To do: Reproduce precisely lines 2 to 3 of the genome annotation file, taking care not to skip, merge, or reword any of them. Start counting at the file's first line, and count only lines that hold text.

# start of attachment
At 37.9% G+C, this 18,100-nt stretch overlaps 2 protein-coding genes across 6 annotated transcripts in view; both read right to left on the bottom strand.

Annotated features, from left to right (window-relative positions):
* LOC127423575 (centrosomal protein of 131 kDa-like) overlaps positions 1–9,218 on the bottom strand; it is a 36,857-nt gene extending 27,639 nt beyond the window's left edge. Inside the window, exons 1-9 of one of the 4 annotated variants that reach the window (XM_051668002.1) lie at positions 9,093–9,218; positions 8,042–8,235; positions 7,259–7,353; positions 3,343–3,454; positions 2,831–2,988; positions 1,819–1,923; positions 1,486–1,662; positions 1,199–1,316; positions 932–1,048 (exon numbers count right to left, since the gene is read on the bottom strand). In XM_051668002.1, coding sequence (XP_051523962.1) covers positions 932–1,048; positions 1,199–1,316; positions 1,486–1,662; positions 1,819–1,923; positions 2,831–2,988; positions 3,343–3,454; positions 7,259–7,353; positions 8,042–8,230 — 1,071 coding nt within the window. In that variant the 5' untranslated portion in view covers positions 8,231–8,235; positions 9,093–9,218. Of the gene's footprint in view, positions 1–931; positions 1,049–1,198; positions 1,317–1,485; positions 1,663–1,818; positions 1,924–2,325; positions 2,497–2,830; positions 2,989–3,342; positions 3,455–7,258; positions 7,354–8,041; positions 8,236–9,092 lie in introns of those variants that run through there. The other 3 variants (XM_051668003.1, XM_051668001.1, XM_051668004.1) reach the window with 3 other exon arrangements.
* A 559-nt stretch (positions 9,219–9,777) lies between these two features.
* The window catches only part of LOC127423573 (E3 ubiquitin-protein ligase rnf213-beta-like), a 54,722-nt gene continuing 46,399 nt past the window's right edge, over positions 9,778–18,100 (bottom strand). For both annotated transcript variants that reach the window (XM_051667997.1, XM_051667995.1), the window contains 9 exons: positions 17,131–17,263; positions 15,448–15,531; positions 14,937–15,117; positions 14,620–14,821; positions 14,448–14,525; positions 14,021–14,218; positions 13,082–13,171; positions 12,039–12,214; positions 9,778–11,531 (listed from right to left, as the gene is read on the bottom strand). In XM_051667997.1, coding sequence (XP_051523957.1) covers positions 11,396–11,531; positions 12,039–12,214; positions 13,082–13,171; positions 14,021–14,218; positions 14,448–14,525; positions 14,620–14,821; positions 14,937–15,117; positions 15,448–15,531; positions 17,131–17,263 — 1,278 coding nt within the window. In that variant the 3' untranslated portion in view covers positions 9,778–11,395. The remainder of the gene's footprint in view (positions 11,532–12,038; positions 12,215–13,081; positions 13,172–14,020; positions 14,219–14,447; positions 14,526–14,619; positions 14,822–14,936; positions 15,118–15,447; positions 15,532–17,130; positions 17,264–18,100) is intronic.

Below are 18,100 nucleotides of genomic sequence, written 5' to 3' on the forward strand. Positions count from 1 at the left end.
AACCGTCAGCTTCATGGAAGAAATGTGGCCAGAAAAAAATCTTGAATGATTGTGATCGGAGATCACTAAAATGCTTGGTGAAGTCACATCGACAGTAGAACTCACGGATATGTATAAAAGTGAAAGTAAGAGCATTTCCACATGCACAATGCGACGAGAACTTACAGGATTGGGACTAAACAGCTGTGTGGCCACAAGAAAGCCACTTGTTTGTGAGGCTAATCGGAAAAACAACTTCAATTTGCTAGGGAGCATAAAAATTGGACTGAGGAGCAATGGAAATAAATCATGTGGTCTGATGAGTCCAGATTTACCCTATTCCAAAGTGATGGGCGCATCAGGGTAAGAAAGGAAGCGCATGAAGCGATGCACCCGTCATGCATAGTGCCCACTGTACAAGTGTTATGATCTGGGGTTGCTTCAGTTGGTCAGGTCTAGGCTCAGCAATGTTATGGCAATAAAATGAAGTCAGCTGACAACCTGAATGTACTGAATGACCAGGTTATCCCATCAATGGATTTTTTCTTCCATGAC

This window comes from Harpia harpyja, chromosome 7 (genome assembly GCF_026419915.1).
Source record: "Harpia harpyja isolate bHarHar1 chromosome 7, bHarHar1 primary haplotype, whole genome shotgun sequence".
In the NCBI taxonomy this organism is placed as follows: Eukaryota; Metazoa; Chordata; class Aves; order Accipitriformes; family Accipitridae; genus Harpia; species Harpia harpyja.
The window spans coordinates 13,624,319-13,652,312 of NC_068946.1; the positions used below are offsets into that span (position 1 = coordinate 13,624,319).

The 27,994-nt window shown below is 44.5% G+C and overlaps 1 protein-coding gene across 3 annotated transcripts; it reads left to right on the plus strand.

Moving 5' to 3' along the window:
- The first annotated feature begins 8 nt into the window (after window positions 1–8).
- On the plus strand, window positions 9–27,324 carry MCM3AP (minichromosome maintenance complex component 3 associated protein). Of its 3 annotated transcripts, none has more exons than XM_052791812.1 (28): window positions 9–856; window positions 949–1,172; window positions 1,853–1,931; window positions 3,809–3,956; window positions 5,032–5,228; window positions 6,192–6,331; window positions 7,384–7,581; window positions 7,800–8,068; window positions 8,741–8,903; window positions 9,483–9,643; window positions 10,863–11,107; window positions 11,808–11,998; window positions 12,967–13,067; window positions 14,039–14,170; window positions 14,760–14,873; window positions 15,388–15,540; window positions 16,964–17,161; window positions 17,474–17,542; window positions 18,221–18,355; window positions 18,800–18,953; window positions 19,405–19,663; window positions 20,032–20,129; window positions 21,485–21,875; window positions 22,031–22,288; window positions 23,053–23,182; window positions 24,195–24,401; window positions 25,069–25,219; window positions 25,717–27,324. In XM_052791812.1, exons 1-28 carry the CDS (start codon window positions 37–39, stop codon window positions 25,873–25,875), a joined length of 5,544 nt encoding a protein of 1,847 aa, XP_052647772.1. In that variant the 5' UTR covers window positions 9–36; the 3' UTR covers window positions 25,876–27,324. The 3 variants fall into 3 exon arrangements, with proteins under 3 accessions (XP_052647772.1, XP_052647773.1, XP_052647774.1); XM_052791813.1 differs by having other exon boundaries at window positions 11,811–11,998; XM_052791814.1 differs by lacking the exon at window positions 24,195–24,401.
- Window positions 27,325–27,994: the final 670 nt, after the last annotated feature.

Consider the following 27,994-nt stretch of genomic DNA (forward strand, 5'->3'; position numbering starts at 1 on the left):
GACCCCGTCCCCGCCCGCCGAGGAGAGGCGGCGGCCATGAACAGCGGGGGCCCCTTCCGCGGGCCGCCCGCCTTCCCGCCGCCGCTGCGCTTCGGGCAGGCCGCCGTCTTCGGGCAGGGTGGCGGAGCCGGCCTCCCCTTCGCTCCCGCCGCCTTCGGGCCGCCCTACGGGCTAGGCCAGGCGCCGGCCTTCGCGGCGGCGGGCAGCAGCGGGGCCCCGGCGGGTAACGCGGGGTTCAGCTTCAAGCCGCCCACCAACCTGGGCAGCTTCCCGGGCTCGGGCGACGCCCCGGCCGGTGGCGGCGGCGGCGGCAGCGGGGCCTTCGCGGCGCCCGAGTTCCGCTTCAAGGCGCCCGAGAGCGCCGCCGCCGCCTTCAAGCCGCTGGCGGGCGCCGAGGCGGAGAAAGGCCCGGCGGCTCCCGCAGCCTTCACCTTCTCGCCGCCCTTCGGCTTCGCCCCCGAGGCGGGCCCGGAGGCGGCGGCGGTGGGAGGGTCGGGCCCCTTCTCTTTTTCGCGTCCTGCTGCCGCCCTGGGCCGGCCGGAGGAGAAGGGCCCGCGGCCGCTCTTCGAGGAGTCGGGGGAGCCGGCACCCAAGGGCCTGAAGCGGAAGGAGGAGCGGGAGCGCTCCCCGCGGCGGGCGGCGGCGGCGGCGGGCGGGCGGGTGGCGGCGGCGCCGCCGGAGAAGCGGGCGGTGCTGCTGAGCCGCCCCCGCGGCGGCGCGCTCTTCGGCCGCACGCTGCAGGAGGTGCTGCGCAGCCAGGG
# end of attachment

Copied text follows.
Annotated features, from left to right (window-relative positions):
* LOC127423575 (centrosomal protein of 131 kDa-like) overlaps positions 1–9,218 on the bottom strand; it is a 36,857-nt gene extending 27,639 nt beyond the window's left edge. Inside the window, exons 1-9 of one of the 4 annotated variants that reach the window (XM_051668002.1) lie at positions 9,093–9,218; positions 8,042–8,235; positions 7,259–7,353; positions 3,343–3,454; positions 2,831–2,988; positions 1,819–1,923; positions 1,486–1,662; positions 1,199–1,316; positions 932–1,048 (exon numbers count right to left, since the gene is read on the bottom strand). In XM_051668002.1, coding sequence (XP_051523962.1) covers positions 932–1,048; positions 1,199–1,316; positions 1,486–1,662; positions 1,819–1,923; positions 2,831–2,988; positions 3,343–3,454; positions 7,259–7,353; positions 8,042–8,230 — 1,071 coding nt within the window. In that variant the 5' untranslated portion in view covers positions 8,231–8,235; positions 9,093–9,218. Of the gene's footprint in view, positions 1–931; positions 1,049–1,198; positions 1,317–1,485; positions 1,663–1,818; positions 1,924–2,325; positions 2,497–2,830; positions 2,989–3,342; positions 3,455–7,258; positions 7,354–8,041; positions 8,236–9,092 lie in introns of those variants that run through there. The other 3 variants (XM_051668003.1, XM_051668001.1, XM_051668004.1) reach the window with 3 other exon arrangements.